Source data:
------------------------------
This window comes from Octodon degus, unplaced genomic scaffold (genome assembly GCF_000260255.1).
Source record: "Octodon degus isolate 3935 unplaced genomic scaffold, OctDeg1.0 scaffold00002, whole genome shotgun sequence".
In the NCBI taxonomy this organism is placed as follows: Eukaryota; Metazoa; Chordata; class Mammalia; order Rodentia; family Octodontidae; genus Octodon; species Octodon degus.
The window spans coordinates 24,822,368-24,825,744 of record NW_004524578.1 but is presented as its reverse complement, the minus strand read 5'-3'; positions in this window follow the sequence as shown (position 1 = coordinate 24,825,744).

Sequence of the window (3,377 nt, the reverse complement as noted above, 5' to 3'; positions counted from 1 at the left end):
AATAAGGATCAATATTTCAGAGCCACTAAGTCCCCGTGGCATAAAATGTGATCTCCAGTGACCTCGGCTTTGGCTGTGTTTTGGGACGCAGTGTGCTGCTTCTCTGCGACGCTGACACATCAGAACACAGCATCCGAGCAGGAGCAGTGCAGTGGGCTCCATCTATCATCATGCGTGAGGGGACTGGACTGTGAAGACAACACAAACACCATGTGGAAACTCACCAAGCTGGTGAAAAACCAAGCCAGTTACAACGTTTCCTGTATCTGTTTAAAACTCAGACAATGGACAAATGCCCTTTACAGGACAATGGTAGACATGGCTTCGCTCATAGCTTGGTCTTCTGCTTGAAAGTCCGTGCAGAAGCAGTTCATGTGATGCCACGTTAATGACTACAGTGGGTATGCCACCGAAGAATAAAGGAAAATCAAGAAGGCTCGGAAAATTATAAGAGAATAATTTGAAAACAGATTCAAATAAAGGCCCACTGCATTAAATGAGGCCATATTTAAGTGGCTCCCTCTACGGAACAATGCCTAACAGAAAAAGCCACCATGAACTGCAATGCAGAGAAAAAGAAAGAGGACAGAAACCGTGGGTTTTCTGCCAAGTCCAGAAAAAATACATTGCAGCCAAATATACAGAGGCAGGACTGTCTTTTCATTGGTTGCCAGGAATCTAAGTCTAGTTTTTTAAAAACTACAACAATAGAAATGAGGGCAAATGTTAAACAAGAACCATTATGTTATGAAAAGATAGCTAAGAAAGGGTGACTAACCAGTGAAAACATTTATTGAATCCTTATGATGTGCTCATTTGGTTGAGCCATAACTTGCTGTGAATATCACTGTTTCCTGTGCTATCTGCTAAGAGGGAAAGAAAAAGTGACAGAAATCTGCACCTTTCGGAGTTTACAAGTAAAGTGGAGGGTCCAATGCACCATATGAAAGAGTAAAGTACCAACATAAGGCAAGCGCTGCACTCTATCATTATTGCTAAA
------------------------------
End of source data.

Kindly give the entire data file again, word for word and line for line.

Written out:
This window comes from Octodon degus, unplaced genomic scaffold (genome assembly GCF_000260255.1).
Source record: "Octodon degus isolate 3935 unplaced genomic scaffold, OctDeg1.0 scaffold00002, whole genome shotgun sequence".
In the NCBI taxonomy this organism is placed as follows: Eukaryota; Metazoa; Chordata; class Mammalia; order Rodentia; family Octodontidae; genus Octodon; species Octodon degus.
The window spans coordinates 24,822,368-24,825,744 of record NW_004524578.1 but is presented as its reverse complement, the minus strand read 5'-3'; positions in this window follow the sequence as shown (position 1 = coordinate 24,825,744).

Sequence of the window (3,377 nt, the reverse complement as noted above, 5' to 3'; positions counted from 1 at the left end):
AATAAGGATCAATATTTCAGAGCCACTAAGTCCCCGTGGCATAAAATGTGATCTCCAGTGACCTCGGCTTTGGCTGTGTTTTGGGACGCAGTGTGCTGCTTCTCTGCGACGCTGACACATCAGAACACAGCATCCGAGCAGGAGCAGTGCAGTGGGCTCCATCTATCATCATGCGTGAGGGGACTGGACTGTGAAGACAACACAAACACCATGTGGAAACTCACCAAGCTGGTGAAAAACCAAGCCAGTTACAACGTTTCCTGTATCTGTTTAAAACTCAGACAATGGACAAATGCCCTTTACAGGACAATGGTAGACATGGCTTCGCTCATAGCTTGGTCTTCTGCTTGAAAGTCCGTGCAGAAGCAGTTCATGTGATGCCACGTTAATGACTACAGTGGGTATGCCACCGAAGAATAAAGGAAAATCAAGAAGGCTCGGAAAATTATAAGAGAATAATTTGAAAACAGATTCAAATAAAGGCCCACTGCATTAAATGAGGCCATATTTAAGTGGCTCCCTCTACGGAACAATGCCTAACAGAAAAAGCCACCATGAACTGCAATGCAGAGAAAAAGAAAGAGGACAGAAACCGTGGGTTTTCTGCCAAGTCCAGAAAAAATACATTGCAGCCAAATATACAGAGGCAGGACTGTCTTTTCATTGGTTGCCAGGAATCTAAGTCTAGTTTTTTAAAAACTACAACAATAGAAATGAGGGCAAATGTTAAACAAGAACCATTATGTTATGAAAAGATAGCTAAGAAAGGGTGACTAACCAGTGAAAACATTTATTGAATCCTTATGATGTGCTCATTTGGTTGAGCCATAACTTGCTGTGAATATCACTGTTTCCTGTGCTATCTGCTAAGAGGGAAAGAAAAAGTGACAGAAATCTGCACCTTTCGGAGTTTACAAGTAAAGTGGAGGGTCCAATGCACCATATGAAAGAGTAAAGTACCAACATAAGGCAAGCGCTGCACTCTATCATTATTGCTAAA